Dr. Joe Casillas, an obstetrician in Southern California, routinely prescribes birth control for his patients. Though he's a practicing Catholic, he doesn't follow his church's stern warning that contraception is a sin. He believes women should have access.
Yet Casillas was dismayed when the Obama administration recently ruled that religious institutions had to follow the same rules as other employers and offer free contraception as part of health insurance coverage. The idea that the government would force Catholic hospitals to subsidize birth control - or, to avoid the mandate, drop health insurance for their employees - appalled him.
Now Casillas, a registered Democrat who voted for Obama in 2008, says he is not at all sure he can back the president for a second term. "It's given me pause," he said.
Similar shockwaves are reverberating across the country, as Obama's refusal to exempt religious employers from this provision of his health-care law has deeply angered many Catholics - who will make up a crucial, and unpredictable, chunk of the electorate in the November presidential election. About one in four U.S. voters is Catholic and as a group they have swung back and forth between Democrats and Republicans.
In recent days, the administration has said it is willing to work with religious institutions to find ways to cover contraception without violating principles of faith. But no concrete plans for compromise have emerged.
The protest has been led by the U.S. Conference of Catholic Bishops, which encouraged parish priests from coast to coast to read aloud fiery letters denouncing the federal policy during Mass. "It is hard not to see this new mandate as a direct attack on Catholic consciences and the freedom of our Catholic institutions," Los Angeles Archbishop Jose H. Gomez wrote in one such letter of protest.
The bishops also urged the faithful to bombard Congress and the White House with complaints. By Tuesday, more than 25,000 people had signed an online petition demanding that the rule be overturned.
FAIRNESS FOR WOMEN
The administration cast the decision as a matter of equity for women. The new federal health care law requires most insurance plans to cover preventive services, such as blood pressure checks and childhood immunizations, without a deductible or co-pay. An outside board of scientists and doctors recommended last summer that contraception be included as a preventive service and the administration agreed.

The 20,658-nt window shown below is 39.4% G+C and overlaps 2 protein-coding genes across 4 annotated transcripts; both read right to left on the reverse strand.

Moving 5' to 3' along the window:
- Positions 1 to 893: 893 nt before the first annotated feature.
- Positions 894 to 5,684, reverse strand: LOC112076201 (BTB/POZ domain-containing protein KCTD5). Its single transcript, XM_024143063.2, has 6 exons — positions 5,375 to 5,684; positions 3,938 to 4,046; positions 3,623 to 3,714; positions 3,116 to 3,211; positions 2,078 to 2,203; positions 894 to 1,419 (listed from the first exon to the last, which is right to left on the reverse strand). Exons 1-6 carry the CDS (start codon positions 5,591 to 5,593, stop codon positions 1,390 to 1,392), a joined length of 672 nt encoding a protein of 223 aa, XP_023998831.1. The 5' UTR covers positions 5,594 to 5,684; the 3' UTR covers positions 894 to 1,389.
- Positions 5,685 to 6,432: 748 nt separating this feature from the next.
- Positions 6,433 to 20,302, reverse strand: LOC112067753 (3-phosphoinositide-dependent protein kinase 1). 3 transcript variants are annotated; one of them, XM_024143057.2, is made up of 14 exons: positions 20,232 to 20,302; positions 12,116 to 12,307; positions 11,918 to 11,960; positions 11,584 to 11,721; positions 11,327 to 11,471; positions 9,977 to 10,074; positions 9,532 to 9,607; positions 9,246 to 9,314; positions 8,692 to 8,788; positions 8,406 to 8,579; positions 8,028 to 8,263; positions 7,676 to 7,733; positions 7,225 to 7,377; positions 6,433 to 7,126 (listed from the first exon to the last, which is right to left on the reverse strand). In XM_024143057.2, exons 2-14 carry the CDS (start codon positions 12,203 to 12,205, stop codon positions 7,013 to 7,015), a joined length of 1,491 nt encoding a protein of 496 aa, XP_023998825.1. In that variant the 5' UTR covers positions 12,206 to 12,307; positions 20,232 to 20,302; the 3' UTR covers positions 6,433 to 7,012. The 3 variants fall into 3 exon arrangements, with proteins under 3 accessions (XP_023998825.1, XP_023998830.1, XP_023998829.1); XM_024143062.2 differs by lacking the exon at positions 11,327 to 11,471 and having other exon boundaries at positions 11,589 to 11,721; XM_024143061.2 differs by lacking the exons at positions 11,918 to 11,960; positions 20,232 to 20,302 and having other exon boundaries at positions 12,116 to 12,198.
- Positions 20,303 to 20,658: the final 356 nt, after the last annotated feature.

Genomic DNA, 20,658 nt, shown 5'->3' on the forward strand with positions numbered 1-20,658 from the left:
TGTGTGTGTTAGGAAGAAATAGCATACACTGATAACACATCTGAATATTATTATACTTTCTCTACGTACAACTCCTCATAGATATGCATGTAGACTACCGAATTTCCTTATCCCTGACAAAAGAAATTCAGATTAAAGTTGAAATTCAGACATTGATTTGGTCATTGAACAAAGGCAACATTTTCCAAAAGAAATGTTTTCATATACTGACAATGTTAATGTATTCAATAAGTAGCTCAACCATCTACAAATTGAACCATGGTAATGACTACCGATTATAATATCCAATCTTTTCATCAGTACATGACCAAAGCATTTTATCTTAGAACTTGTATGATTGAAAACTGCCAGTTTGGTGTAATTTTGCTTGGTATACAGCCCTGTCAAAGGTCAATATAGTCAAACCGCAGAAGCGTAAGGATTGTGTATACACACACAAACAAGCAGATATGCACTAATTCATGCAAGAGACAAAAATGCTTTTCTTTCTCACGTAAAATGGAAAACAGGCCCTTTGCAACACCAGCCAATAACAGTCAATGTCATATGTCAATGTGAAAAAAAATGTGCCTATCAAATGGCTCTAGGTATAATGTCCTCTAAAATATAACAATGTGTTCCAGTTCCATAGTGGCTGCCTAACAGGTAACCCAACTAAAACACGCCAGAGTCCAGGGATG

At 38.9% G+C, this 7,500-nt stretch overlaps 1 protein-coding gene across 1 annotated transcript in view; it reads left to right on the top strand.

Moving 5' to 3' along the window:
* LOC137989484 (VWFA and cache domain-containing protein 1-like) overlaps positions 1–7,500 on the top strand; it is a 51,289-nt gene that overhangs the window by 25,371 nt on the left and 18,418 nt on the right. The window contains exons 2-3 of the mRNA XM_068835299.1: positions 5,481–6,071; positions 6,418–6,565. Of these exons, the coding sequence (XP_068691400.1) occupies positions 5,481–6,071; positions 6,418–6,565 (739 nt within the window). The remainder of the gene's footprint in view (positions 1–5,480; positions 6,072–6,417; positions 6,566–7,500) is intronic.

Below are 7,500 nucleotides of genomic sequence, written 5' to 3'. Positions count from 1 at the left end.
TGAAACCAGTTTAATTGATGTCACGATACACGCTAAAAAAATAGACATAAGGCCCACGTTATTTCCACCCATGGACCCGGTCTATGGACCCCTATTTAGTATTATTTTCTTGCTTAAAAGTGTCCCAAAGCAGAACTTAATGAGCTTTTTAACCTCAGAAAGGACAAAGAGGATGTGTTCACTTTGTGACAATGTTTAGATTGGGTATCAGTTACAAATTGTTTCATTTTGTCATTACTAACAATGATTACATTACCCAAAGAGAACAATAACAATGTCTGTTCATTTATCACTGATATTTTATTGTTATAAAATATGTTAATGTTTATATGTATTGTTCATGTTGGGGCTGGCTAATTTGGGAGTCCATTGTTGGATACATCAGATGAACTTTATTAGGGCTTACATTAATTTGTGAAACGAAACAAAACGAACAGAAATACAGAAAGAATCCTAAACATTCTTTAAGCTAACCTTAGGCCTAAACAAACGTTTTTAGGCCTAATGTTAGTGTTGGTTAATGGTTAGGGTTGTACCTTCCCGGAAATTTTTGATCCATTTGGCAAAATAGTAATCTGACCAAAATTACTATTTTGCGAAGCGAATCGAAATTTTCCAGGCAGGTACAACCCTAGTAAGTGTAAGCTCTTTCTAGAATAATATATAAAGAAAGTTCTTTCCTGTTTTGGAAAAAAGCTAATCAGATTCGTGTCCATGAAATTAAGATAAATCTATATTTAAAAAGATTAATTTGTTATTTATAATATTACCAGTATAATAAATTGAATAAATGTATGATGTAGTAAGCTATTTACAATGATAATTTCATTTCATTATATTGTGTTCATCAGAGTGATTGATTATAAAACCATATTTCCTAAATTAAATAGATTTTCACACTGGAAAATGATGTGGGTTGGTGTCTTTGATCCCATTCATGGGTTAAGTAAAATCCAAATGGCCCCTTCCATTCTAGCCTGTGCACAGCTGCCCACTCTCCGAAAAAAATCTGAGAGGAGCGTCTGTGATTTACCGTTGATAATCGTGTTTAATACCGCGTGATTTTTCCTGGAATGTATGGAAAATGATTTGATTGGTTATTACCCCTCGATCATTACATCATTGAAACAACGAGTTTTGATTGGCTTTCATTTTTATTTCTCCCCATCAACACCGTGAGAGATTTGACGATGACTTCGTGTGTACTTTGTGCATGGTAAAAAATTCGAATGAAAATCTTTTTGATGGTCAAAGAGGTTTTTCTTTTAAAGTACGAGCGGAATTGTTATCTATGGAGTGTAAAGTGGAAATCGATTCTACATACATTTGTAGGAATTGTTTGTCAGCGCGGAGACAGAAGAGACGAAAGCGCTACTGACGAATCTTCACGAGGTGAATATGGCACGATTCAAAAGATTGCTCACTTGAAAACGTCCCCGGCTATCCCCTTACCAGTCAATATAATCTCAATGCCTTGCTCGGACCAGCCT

The mandate does not apply to insurance plans offered by churches and schools that serve and employ primarily people of one faith. Nor does it require any individual physician or pharmacist to provide a service he considers immoral.
But insurance offered by church-affiliated institutions that deal with the public at large, such as hospitals and universities, must cover contraception. The mandate takes effect for most employers August 1; religious employers can apply for a one-year extension.
Jon O'Brien, president of Catholics for Choice, a group that supports access to contraception, said he's heard from hundreds of women employed by Catholic institutions who welcome the new policy - and express anger at the bishops, who they see lobbying to deny them a benefit provided to others under federal law.
"They think it would be a great injustice that they be treated differently from other workers," O'Brien said. "Why is it they should be discriminated against?" Yet many are reluctant to speak out publicly, he said, for fear of angering their employer.
A new poll released Tuesday by the Public Religion Research Institute, a non-partisan research group whose board members include a number of religious leaders who have supported progressive causes, found that a majority of Americans - including 58 percent of Catholics - support a requirement that health insurance plans provide free birth control. A slight majority of Catholic voters, 52 percent, said religiously affiliated colleges and hospitals should also have to provide that benefit.
Without insurance, contraception generally costs $15 to $80 a month, depending on the method and brand. A recent study by the Guttmacher Institute, which supports expanded access to contraception, found that even among women who are employed, one in four says she's found it tough to afford contraception. The study found 18 percent of women who are on the birth-control pill sometimes skip doses or entire months to save money.
"I believe this proposal strikes the appropriate balance between respecting religious freedom and increasing access to important preventive services," Kathleen Sebelius, the secretary of Health and Human Services, said in announcing the policy last month.
The administration also pointed out that 28 states already require insurance plans to cover contraception if they cover other prescription drugs. In most cases, however, religious institutions can get around that requirement through exemptions and loopholes.